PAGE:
Philadelphia Water Loves Our Parks

Some of the Green City, Clean Waters improvements at Dickinson Square Park. Credit: Philadelphia Water
Some of the Green City, Clean Waters improvements at Dickinson Square Park. Credit: Philadelphia Water

With the fall Love Your Park day of service upon us, we’ve been thinking about how much we love our parks and what the folks over at Philadelphia Parks & Recreation do every day to care for those spaces, making sure they are clean and safe.

Of course, with Fairmount Park’s historic role (in part) as a natural preserve designed to protect the city’s source water, you could say we’ve been a fan of Philly’s parks right from the beginning.

Today, Parks and Recreation is a vital partner in our Green City, Clean Waters program.

Community Meeting for Lanier Park Stormwater Improvements

You’re invited! Come out to Grays Ferry to learn about an upcoming construction project at Lanier Playground.

Located at 29th and Tasker streets, Lanier Playground has been selected by Philadelphia Water for a stormwater management project that will soak up stormwater runoff and restore the baseball field.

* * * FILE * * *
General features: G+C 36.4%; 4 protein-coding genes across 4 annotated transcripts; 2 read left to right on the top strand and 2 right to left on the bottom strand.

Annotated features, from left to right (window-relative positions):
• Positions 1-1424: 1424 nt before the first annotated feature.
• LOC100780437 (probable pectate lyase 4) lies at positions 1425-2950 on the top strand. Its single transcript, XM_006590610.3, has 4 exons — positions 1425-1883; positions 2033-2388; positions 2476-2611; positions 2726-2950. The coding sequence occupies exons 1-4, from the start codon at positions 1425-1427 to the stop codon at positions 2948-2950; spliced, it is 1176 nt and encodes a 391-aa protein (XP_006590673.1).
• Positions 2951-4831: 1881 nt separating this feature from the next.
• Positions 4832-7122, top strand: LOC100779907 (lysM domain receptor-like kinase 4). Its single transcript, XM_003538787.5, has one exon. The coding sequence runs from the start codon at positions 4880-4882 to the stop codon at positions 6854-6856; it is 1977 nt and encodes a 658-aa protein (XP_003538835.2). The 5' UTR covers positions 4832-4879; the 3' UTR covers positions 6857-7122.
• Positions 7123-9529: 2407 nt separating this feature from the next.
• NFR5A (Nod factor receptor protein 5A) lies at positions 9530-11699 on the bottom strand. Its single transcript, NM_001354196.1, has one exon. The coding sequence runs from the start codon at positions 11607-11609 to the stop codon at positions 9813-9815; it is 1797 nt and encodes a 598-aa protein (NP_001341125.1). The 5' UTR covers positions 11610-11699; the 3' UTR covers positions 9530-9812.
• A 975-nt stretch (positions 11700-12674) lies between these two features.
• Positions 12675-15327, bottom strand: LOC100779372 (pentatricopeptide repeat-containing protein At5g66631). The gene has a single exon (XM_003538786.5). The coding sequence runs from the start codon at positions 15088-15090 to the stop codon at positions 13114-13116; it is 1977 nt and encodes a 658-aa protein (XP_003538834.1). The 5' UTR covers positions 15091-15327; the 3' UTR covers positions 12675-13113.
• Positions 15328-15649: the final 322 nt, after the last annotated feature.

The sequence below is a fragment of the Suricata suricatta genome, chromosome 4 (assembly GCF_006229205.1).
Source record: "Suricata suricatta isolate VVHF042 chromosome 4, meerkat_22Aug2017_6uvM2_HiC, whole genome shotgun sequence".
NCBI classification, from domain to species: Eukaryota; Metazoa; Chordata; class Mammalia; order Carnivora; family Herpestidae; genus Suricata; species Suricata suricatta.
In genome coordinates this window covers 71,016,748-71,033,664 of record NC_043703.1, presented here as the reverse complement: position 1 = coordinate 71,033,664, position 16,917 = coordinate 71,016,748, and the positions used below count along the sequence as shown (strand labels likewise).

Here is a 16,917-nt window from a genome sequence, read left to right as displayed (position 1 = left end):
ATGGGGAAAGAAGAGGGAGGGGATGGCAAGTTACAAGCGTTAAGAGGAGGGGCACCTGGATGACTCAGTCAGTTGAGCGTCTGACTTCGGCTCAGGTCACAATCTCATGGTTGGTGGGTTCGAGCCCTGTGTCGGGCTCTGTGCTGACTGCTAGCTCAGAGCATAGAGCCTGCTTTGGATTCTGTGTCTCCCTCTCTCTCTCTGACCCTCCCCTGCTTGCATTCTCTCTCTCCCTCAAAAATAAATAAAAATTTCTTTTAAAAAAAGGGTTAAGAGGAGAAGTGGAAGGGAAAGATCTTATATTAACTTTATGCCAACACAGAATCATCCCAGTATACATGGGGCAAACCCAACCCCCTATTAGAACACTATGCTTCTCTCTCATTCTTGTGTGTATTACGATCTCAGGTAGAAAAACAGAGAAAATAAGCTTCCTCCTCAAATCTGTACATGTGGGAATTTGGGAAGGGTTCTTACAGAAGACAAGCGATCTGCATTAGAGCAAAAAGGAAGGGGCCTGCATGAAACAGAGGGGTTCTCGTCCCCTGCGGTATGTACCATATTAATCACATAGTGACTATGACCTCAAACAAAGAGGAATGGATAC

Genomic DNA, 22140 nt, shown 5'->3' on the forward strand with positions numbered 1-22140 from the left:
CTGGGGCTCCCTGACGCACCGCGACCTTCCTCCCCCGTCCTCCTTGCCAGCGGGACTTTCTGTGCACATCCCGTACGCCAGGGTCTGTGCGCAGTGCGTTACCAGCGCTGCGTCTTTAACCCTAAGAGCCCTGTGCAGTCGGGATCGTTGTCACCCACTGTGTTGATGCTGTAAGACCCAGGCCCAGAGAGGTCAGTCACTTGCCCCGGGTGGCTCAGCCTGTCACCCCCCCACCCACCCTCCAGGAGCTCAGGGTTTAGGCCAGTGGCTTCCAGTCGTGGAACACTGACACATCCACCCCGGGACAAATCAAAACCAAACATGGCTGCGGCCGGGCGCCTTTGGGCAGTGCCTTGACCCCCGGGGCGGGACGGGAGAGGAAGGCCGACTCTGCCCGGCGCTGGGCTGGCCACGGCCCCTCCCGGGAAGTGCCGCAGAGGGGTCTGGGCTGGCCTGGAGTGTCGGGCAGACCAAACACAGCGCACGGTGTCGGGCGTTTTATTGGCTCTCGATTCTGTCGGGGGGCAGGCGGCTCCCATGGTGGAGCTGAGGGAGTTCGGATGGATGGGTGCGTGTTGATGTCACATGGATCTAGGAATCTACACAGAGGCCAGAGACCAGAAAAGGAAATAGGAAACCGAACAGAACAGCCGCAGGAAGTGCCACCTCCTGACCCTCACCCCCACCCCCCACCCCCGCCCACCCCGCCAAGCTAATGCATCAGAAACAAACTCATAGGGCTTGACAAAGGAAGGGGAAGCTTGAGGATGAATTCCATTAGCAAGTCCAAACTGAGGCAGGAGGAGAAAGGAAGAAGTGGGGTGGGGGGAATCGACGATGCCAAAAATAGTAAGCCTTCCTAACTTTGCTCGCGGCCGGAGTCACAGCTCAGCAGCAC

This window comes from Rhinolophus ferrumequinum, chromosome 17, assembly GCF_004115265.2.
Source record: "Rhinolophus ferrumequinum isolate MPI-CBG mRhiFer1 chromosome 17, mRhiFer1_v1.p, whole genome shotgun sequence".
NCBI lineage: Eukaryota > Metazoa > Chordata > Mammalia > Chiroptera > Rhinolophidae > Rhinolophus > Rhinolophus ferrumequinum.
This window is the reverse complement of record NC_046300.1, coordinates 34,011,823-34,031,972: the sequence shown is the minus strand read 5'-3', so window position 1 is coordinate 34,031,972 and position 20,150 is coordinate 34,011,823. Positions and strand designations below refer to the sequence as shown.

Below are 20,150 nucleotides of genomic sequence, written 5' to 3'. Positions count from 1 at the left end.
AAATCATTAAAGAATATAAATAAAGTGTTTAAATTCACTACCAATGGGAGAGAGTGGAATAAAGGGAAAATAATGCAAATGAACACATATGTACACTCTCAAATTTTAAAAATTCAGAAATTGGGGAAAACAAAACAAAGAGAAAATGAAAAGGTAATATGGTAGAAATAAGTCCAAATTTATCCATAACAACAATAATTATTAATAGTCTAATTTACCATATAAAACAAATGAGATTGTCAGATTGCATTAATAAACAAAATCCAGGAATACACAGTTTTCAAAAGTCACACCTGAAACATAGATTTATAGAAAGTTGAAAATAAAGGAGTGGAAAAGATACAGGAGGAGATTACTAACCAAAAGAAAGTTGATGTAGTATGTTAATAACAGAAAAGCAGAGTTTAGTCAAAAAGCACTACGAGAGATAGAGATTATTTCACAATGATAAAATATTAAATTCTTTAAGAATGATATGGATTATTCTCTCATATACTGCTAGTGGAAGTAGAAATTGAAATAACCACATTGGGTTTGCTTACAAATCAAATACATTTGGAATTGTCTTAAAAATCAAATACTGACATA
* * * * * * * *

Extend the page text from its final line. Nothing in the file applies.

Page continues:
Please join us Thursday, Sept. 10 (rain or shine) from 6– 7 p.m. at the Universal Audenried High School Auditorium (3301 Tasker Street) to learn more about the project and what you can expect during construction. Refreshments will be served.

This project is part of Philadelphia’s Green City, Clean Waters program which works to improve the health of our local rivers. By storing rain water under the park and then letting it soak into the ground through natural processes, we can help keep the Schuylkill River clean. Philadelphia Water’s construction work will start before the overall Lanier Playground Improvement Project planned by Parks and Recreation, the Trust for Public Land, Philadelphia Water, Councilman Kenyatta Johnson’s Office and the community.

Click on the image below for larger version of our community meeting flyer for this event: